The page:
Decide on which of the five types of segmentation you want to use (demographic, firmographic, psychographic, geographic, or behavioral). And you can use more than one to create your segment.

3. Understand your market

Conduct some qualitative and quantitative research about the segment that you've chosen. Try to understand who your potential customers are and what their motivation is for buying your product.

4. Create your customer segment

Take your research and create your customer segment(s).

5. Test your marketing strategy

Now take that data and test your findings on your target market. Use analytics tools to test your conversion rates and engagement to see if your segmentation worked.

Now that you know how to create your customer segments let's talk about specific use cases.

How to pick the right segment

According to the Harvard Business Review, there are six main criteria for choosing the right segment to target.

1) Identifiable - you should be able to identify the customers in each segment and distinguish them by their characteristics.

2) Substantial - segment size matters. It's not usually cost-effective to target a segment that's too small for your business. If your potential market segment is too small or doesn't have the buying power to actually purchase your product, try to expand it to other geographic locations, interests, and user behaviors.

3) Accessible - your company should be able to access the segment you chose and it may require building a presence on specific online platforms or marketing channels to do that.

4) Stable - your segment has to be stable long-term to be able to market to it strategically.

5) Differentiable - the people in your segment should have needs that are different than those of other segments.

6) Actionable - you have to be able to provide products or services to your segment. They have to be reachable by your marketing efforts.

Now that you know what to look for in a segment, and how to go about creating it, let's look at some use cases of market segmentation.

Market segmentation use cases

Market research

To grow your business, you need to know who your ideal customer is and where they hang out online. You can use segmentation to break down your research, so you can better understand your customer base.

For example, when you've analyzed a potential new market, you can use your customer insights to identify how your target customers would react to new concepts, offerings, or services. Want to streamline the process? Check out our free market research template.

Segmentation and targeting

Say you're not seeing a high enough ROAS on your advertising campaigns and you want to try to advertise to a new target audience.

If you've gone through the process of market segmentation then you've identified different segments and have defined them by their demographics, needs, priorities, behaviors, or common interests.

You can use this information to improve your paid advertising campaigns, create better marketing messages, and advertise to the ideal audience.

Customer needs research

Sometimes a company has a churn problem where their customers aren't happy with the product or service. This is a great time to step back and do some research about your target segment.

Look at their preferences, and needs, and adjust your product's job to be done accordingly. You may also discover product features that you're missing and ways you can better differentiate yourself from the competition.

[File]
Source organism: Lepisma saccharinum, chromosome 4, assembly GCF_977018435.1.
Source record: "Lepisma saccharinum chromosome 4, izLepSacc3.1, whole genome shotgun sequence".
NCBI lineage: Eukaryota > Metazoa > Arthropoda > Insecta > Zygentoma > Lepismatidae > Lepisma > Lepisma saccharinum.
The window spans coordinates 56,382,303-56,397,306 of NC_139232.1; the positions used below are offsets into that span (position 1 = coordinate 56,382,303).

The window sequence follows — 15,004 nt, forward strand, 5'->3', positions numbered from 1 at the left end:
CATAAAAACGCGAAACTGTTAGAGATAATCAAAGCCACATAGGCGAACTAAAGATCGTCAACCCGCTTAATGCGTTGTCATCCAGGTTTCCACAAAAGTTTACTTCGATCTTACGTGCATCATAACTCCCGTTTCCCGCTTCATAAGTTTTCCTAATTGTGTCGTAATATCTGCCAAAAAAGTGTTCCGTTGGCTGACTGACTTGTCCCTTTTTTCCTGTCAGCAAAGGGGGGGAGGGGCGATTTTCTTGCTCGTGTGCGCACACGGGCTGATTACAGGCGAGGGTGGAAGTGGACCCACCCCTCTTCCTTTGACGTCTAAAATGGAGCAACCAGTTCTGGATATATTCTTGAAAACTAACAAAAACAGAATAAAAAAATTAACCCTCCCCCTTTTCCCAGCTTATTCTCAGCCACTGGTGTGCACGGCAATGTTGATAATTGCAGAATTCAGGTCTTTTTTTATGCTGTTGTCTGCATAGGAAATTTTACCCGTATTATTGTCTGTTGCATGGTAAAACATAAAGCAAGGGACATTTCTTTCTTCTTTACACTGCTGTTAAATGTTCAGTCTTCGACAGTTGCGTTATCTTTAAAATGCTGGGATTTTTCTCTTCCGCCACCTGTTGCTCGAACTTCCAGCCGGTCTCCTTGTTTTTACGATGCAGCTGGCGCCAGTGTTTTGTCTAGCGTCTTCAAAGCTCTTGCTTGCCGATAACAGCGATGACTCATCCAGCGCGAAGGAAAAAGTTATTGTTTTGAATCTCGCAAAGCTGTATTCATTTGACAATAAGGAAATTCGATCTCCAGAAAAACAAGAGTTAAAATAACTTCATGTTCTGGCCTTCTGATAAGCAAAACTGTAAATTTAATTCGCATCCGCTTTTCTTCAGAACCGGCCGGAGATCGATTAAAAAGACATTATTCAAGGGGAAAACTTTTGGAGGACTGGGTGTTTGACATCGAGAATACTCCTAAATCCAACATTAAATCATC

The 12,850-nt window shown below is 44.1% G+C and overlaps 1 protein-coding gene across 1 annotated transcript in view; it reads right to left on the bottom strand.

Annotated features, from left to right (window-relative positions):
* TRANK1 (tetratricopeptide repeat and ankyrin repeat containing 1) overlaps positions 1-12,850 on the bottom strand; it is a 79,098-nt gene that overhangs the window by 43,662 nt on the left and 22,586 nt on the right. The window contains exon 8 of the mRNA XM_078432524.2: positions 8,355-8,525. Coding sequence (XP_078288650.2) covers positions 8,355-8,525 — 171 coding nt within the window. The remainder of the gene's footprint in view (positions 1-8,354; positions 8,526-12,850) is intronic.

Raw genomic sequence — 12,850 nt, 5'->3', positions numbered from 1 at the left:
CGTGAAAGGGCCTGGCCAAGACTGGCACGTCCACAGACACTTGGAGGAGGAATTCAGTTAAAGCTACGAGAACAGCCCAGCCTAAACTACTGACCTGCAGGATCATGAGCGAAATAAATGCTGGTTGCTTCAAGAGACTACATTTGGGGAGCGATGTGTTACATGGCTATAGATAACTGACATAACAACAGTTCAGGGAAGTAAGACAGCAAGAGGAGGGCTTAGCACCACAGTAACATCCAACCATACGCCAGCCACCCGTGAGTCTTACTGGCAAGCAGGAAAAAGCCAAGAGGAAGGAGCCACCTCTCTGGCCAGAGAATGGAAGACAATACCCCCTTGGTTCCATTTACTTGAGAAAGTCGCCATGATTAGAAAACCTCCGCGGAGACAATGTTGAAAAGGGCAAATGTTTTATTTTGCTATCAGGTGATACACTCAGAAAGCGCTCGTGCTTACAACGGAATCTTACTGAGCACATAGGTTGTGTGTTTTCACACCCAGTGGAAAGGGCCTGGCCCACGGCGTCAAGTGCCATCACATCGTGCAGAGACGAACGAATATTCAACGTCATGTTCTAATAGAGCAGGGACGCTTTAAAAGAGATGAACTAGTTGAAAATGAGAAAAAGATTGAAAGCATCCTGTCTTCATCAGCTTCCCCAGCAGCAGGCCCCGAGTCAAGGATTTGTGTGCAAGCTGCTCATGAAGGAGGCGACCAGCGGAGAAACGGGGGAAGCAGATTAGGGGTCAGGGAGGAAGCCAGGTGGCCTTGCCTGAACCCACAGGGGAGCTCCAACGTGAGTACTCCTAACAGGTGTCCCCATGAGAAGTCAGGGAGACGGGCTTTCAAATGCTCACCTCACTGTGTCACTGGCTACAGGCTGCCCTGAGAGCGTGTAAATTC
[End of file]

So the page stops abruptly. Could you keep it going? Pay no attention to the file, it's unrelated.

Product development

Whether you're developing a brand new product or want to improve your existing offering, doing some market research is a great way to make sure that there's a product-market fit.

"Positioning is the act of designing the company's offering and image to occupy a distinctive place in the minds of the target market" - David Ogilvy, advertising guru

Marketing campaign optimization

Running an omnichannel marketing campaign but not seeing the results you were hoping for? You may need to better segment your market.

Having more information on each customer segment allows brands to personalize their campaigns at scale, and improve their campaign results. It could also help the brand define the right marketing mix of digital channels to better target its segment.

Common segmentation errors

We've talked a lot about what to do, let's talk about what not to do in your segmentation efforts. Here are the top segmentation mistakes brands do.

Making your segment too small

The most common mistake with segmentation is when brands create a segment that's too small. Use the actionable insights from your research to broaden your target market to a size that makes sense for your business.

Not being flexible enough

Audiences change over time and if you see that one segment is not working go back to the larger market and expand it. Test out different characteristics of the broad population and find new variables to filter by.

Prioritizing segment size over everything else

Some brands take a very broad approach to segmentation and focus on creating the biggest segment possible instead of focusing on the buying power of that segment. Make sure you reach out to customers that are able to buy your product.

Leverage the power of segmentation in your marketing campaigns

Seeing good profits with customer segmentation? Don't rest on your laurels. Take the most successful segments and use hyper-personalization to really dig deep and find the specific characteristics that make them the ideal customer.

Then, test out new segments using those variables. And if someone on your team isn't basing their decisions on data, challenge them. Which segment are they targeting with their efforts? And why?

Don't have the resources on your marketing team? Need a hand with segmentation? Come find your ideal marketer at Mayple.